Olympic National Park in Washington State covers a very big area of around 3,734 square kilometers which has three diverse ecosystems: glaciated mountains, bountiful temperate rainforests, and picturesque coasts.
Olympic National Park is home to a variety of beautiful landscapes, making it one of the greatest destinations to travel in an RV. These views range from a wide variety of magnificent scenery, including moss-covered old-growth forests, pure alpine lakes, and shimmering waters.
Best Time To Visit Olympic National Park
The most popular season for travel is summer, when beaches are asking to be combed, animals may be seen in their native habitats, and high mountain valleys burst with wildflowers.
The park is accessible all year. However, as hilly terrain tends to gather a lot of snow, campsites and highways occasionally close as a result of inclement weather.
Where To Stay In Olympic National Park In An RV
The Hoh Campground is the ideal starting point for exploring the nearby Hoh Rain Forest. This is a well-known marvel of Washington and one of the most visited parts in the park.
The Hoh Rain Forest Visitors Center is an excellent site to start exploring the beautiful surroundings and is just a short stroll from the campground. The Hoh River Trail, one of Olympic National Park’s top hiking routes, delves deep into the lush surroundings around.
Although there are no RV connections available, compact RVs can still park at the spots. All overnight visitors have access to potable water and flushing facilities but no shower facilities are available at this location.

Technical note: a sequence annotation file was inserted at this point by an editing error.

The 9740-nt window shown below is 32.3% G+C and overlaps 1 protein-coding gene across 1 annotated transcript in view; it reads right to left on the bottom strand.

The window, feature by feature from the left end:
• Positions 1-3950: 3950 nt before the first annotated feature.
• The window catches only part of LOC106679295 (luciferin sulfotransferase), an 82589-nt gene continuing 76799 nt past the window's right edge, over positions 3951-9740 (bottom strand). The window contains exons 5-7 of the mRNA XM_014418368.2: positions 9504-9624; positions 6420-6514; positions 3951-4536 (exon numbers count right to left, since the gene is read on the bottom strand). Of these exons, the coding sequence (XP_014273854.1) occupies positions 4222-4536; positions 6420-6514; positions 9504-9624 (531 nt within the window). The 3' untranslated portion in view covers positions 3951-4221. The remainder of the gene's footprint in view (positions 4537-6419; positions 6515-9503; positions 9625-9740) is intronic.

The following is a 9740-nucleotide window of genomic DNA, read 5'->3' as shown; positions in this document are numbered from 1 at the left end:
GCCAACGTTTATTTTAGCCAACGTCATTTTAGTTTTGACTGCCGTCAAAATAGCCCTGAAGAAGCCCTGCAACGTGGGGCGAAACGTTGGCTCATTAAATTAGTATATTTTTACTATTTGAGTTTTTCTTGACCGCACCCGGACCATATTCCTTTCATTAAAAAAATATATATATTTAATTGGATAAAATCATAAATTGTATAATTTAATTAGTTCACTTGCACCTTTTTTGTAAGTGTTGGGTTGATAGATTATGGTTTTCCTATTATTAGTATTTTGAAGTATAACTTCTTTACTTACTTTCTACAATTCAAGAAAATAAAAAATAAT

There are 88 outstanding campsites at Fairholme campground. However, only RVs up to 21 feet in length will fit here. It is available on a first-come, first-served basis from April through September.
For those who want to spend the night in Lake Crescent the Fairholme Campground is a great choice. The Fairholme campsite, which is situated on the lake’s more tranquil western bank, serves as a tranquil base camp for all of your kayaking, boating, and fishing excursions.
Children’s swimming areas, boat launches, fire pits for grilling, and the general shop are all available in Fairholme so there are plenty of activities for you kids and amenities that you can use.
Heart O’ The Hills Campground
The campground Heart O’ the Hills, which is 12 miles from the Hurricane Ridge Visitor Center, provides the quickest access to Hurricane Ridge. Due to its proximity, the campsite is a great place to see the sunset and sunrise.
The Olympic National Park Visitor Center and Port Angeles are both near the campsite. Because of its close proximity, it’s a well-liked location for the first night in the park or for quick overnight camping excursions.
The campsite is available all year long, although overnight guests must trek or snowshoe their stuff to the sites during periods of severe snowfall. At the campsite, the potable water and flush facilities are also turned off in the winter so if you plan on visiting in the winter you’ll need to come prepared with your own water tank.
One of the biggest campgrounds in Olympic National Park is Kalaloch Campground, which is situated on the South Coast and offers quick access to the water. There are 170 spaces there and several of them have ocean views.
The campsite is surrounded by the sounds, scents, and occasionally mist of the ocean, and it’s just a short stroll away from well-known beaches in the area. Ruby Beach and other nearby ocean access sites are only a short drive away. And just below the campsite, clinging to a crumbling cliffside, is the remarkable Tree of Life.